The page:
- The security architecture is based on state-of-the-art IT technology, appropriating the technology for wireless mesh networks. It builds on public key cryptography (IEEE 802.1ar) supporting strong device identities; the protocol flow to bring devices automatically onto the network is based on ANIMA (draft-ietf-anima-bootstrapping-keyinfra). Application layer security is based on DTLS (RFC 6437) and adapts the well-known TLS. Additional extensions are developed to secure group communication, e.g. as in COSE (draft-ietf-cose-msg).
Early 2017, Fairhair has completed its first three draft specifications. These drafts address the Fairhair framework for Resource Modeling, as well as protocols for Resource Discovery, and Security. The talk thus introduces these specifications and constitutes an invitation to comment on the scope and direction of the Fairhair Alliance.
Zhaga Interface Specifications for Connected Lighting and a Circular Economy
Zhaga is an open, global, industry consortium that aims to simplify the design and manufacturing of LED luminaires to accelerate the adoption of smart LED lighting solutions. It achieves its aim by standardizing the interfaces of components of LED luminaires, including LED light engines, LED modules, LED arrays, holders, electronic control gear (LED drivers) and connectivity fit systems. Zhaga has a strong business rationale, as it helps to simplify the supply chain for both LED component and luminaire manufacturers. It can derisk the business by providing stable platforms and enabling second-supplier strategies. At the same time, it safeguards luminaire innovation and differentiation by not standardizing more than necessary.
However, the LED industry is evolving, as for example illustrated by the strategic roadmap 2025 of LightingEurope. On one hand, LED technology is maturing. On the other hand, the industry faces new challenges and needs to answer calls for smart and connected lighting, and for more-circular business models in which luminaires can be upgraded and serviced. Interface specifications will be key to meet these new industry challenges.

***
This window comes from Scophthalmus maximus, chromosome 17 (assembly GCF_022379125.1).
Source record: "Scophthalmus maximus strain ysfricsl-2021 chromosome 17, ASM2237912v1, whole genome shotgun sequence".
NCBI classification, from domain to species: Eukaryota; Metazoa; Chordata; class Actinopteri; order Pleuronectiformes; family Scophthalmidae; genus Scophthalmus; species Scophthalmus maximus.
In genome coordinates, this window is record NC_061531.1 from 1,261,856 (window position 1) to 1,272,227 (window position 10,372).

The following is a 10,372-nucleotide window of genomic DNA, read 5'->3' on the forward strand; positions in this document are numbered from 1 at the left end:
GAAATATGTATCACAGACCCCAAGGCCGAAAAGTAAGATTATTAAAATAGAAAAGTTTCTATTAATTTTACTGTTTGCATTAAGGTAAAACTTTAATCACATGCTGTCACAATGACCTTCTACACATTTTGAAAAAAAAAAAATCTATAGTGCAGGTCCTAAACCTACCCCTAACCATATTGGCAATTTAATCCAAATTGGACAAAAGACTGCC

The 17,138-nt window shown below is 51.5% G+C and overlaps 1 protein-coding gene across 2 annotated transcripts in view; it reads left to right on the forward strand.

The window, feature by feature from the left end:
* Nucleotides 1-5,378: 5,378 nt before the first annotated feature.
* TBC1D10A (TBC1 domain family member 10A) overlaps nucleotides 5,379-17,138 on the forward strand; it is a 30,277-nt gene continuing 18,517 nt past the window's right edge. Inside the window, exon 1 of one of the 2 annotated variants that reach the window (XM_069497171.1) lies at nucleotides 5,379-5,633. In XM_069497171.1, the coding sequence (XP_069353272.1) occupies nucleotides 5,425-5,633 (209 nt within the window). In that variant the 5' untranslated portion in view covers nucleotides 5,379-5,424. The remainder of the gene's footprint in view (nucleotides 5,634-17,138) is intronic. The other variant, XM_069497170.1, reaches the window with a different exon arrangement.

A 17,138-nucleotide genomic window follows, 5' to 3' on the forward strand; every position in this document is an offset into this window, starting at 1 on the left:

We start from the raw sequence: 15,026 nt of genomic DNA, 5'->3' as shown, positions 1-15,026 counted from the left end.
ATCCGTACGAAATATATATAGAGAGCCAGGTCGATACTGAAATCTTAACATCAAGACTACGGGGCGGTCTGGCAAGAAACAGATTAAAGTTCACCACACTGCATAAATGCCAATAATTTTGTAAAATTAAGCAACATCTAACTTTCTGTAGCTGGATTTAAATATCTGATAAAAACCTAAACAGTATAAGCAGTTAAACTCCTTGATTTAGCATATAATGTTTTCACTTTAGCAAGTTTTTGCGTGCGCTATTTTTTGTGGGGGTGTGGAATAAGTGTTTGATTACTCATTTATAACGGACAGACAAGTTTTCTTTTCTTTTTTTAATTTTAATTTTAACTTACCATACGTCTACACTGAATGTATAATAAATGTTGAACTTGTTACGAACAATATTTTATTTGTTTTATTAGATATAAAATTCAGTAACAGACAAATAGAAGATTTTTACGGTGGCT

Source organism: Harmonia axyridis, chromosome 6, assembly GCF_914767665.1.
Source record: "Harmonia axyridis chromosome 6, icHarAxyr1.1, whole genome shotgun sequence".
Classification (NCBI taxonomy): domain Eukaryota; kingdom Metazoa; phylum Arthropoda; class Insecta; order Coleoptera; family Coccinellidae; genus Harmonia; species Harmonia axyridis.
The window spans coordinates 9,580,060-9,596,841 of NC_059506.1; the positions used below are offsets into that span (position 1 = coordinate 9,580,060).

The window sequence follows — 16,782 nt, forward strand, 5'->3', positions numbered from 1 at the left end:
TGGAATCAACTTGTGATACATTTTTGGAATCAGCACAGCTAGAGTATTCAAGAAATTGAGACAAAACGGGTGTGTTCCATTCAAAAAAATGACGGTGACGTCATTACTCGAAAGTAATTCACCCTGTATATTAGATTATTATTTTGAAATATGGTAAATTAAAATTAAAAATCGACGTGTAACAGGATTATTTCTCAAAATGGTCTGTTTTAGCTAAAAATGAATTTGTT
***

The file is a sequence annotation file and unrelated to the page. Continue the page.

Firstly, the road towards smart and connected lighting is fraught with many unknowns as to the best connectivity technology and the needed sensor technology. Still, LED luminaires need to be installed now and remain in the field for 20-30 years. Interface standards are key to upgrading luminaires, and thus to future-proofing LED luminaires against these uncertainties that come with the Internet of Things (IoT). Secondly, luminaires can only be upgraded and serviced if the proper interface standards are in place. Interface standards are key for more-circular business models.
Zhaga has incorporated these industry challenges in its business motivation, whilst keeping to its mission and scope of specifying luminaire component interfaces. In the talk, we discuss a number of our most recent specifications. Next to being relevant in themselves, they also serve to make concrete the strategic directions that Zhaga has chosen, and illustrate what can be expected of Zhaga in the upcoming years.
To this end, we will cover the versatile receptacle for outdoor luminaires, the socketable flat system, and the MD-SIG interfaces between LED modules and drivers. Moreover, we will not shy away from recent developments, and will share in our talk the progress out of the most recent Zhaga member meetings.